What is a Menstrual Disc? See The 4 Steps to Insert the Menstrual Disc
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Women seek the utmost comfort and quality when it comes to menstrual products. There are various options available beyond traditional choices like pads and tampons. Menstrual cups, widely recognized, and menstrual discs are alternatives to period products. In this article, we will provide comprehensive information about menstrual discs, which are considered healthy menstrual tools by many.
What is a menstrual disc?
A menstrual disc is a small, disc-shaped device placed at the upper part of the vagina to gather menstrual blood during your period. Similar to a menstrual cup, it offers an alternative to traditional options like tampons, pads, or period underwear. On average, menstrual discs can hold more blood, approximately 80ml, as opposed to tampons, pads, and cups, which typically range from 20-50ml in capacity.
Menstrual disc vs. menstrual cup
While the menstrual disc and menstrual cup have similar functions, the following are the differences.
|menstrual disc||menstrual cup|
|The menstrual disc has a higher blood-holding capacity, approximately 80ml, than menstrual cups.||The menstrual cup holds 20-50ml|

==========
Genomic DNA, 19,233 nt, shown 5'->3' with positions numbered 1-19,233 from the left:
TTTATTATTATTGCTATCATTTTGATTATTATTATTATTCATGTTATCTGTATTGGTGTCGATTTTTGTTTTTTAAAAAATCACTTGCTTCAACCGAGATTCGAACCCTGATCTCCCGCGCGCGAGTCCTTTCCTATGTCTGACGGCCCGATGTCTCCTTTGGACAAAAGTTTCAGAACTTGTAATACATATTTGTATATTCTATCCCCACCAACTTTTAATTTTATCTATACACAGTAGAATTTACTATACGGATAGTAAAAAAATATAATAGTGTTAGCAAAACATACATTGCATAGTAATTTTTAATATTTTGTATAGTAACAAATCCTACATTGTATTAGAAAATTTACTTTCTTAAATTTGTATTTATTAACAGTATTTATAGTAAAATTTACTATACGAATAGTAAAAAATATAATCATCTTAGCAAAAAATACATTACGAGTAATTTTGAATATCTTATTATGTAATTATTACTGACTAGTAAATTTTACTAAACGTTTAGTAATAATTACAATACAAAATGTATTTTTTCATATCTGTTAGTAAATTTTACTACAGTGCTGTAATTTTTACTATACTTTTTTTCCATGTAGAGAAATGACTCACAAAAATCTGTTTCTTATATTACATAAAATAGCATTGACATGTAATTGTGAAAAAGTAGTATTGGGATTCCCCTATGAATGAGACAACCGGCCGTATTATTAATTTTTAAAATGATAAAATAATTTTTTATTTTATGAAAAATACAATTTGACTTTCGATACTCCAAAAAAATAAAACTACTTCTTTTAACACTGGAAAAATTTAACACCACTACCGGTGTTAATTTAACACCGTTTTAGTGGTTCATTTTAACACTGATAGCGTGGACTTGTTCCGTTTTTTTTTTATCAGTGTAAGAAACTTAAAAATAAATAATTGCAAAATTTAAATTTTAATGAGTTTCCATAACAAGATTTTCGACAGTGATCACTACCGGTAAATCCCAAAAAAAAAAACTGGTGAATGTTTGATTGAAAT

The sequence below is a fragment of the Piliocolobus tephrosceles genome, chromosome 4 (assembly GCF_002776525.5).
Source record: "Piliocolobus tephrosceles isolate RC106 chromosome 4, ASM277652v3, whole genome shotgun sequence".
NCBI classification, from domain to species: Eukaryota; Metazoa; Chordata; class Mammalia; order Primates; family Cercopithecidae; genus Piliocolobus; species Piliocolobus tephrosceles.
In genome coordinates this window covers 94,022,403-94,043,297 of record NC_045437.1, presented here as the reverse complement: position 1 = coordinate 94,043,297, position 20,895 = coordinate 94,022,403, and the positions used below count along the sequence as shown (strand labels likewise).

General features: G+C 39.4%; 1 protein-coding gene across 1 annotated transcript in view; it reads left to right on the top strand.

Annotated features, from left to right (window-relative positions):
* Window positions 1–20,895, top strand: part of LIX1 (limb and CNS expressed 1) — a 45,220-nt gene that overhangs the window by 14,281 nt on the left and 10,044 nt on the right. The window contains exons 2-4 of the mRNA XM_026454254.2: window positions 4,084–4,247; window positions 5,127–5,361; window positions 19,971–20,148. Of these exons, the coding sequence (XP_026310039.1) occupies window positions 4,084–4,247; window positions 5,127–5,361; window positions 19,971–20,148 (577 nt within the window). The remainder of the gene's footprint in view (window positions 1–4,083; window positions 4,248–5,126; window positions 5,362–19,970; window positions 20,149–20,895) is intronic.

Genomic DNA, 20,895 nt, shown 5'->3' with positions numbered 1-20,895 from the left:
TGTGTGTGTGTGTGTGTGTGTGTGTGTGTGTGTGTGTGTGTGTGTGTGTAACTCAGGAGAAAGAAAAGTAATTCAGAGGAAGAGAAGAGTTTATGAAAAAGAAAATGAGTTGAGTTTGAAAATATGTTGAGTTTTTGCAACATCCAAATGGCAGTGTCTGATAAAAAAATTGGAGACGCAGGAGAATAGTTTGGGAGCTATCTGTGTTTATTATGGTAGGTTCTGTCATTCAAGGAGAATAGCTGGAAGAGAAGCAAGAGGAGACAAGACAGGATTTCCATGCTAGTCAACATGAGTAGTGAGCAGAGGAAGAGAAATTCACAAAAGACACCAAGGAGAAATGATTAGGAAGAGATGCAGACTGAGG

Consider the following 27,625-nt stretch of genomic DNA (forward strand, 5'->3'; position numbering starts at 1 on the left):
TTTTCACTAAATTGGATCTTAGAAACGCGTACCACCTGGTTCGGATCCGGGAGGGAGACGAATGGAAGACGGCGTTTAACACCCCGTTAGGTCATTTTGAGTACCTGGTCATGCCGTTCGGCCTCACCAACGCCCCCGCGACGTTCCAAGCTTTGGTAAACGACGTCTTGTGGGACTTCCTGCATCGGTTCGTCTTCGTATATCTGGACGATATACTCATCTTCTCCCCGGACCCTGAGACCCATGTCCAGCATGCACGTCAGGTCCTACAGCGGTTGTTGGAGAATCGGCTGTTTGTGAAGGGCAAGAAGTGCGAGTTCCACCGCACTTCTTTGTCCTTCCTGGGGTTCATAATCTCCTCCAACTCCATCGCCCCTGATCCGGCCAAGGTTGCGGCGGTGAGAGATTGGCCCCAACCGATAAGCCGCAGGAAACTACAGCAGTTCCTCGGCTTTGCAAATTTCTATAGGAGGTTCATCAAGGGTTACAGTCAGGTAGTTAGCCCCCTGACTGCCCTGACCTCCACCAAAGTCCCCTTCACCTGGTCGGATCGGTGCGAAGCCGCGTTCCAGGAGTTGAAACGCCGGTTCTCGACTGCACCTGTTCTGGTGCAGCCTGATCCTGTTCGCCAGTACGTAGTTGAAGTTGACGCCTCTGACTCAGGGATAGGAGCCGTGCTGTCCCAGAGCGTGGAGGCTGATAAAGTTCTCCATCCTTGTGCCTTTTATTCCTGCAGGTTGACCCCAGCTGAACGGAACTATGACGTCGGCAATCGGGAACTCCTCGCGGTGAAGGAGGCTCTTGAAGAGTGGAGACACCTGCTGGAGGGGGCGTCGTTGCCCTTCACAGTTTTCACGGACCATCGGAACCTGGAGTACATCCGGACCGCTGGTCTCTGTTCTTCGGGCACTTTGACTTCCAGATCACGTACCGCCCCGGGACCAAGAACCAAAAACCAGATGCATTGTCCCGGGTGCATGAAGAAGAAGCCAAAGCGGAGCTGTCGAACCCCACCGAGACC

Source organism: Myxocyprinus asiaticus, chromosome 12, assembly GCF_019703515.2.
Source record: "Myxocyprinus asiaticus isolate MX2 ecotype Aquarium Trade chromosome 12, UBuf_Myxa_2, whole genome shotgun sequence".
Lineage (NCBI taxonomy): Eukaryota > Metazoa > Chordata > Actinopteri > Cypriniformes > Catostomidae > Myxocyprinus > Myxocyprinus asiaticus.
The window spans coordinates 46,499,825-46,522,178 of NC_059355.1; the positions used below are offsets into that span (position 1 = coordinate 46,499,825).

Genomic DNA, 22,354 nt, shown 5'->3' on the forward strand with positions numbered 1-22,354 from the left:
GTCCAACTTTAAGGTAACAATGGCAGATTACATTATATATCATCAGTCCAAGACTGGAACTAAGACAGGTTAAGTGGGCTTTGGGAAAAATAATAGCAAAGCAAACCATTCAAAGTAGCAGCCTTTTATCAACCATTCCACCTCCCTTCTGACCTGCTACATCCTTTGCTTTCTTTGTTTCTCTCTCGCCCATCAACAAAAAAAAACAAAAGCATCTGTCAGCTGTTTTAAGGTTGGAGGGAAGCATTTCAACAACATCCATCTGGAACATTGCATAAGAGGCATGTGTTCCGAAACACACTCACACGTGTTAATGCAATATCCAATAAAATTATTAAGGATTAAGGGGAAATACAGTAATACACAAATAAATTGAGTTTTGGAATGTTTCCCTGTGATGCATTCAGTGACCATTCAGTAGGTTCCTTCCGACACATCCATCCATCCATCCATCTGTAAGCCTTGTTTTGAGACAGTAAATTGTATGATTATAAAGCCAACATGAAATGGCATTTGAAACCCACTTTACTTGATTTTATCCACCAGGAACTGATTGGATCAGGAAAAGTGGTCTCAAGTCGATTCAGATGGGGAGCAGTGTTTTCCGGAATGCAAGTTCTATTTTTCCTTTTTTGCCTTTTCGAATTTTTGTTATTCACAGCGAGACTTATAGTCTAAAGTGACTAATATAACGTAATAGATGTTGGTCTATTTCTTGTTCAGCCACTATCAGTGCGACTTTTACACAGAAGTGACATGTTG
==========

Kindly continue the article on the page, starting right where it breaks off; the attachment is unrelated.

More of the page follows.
|Menstrual discs are positioned beneath the cervix and above the vaginal canal.||Menstrual cups are located at the centre of the vaginal canal.|
|Menstrual discs can be used while engaging in sexual intercourse||Menstrual cups can’t be used during sex|
|Typically, menstrual cups feature perforations to establish a suction.||Menstrual discs do not create a suction mechanism.|
|Menstrual disc are accepted by many to be flexible and comfortable.||Menstrual cup can be but not compared to menstrual disc|
N/B: It’s crucial to remember that experiencing a menstrual flow exceeding 80ml (equivalent to 16 teaspoons or the capacity of a full menstrual disc) is categorized as a heavy period and warrants consultation with a healthcare professional.
How to insert a menstrual disc
Here is how to insert a menstrual disc
- Thoroughly clean your hands.
- Gently compress the middle of the disc’s rim and insert it into the vaginal canal.
- Continue to guide the disc toward the back of the canal until you feel it is positioned below the cervix.
- Apply gentle pressure upwards on the front of the rim to ensure it is securely in place over your cervix and behind your pubic bone.
It’s important to mention that inserting it is quite straightforward. The key challenge often lies in one’s mental perception of the process and understanding the correct angle to avoid discomfort or pain.
Utilizing a water-based lubricant can greatly ease the insertion process. Some discs are designed with notches or tabs that facilitate their removal later on.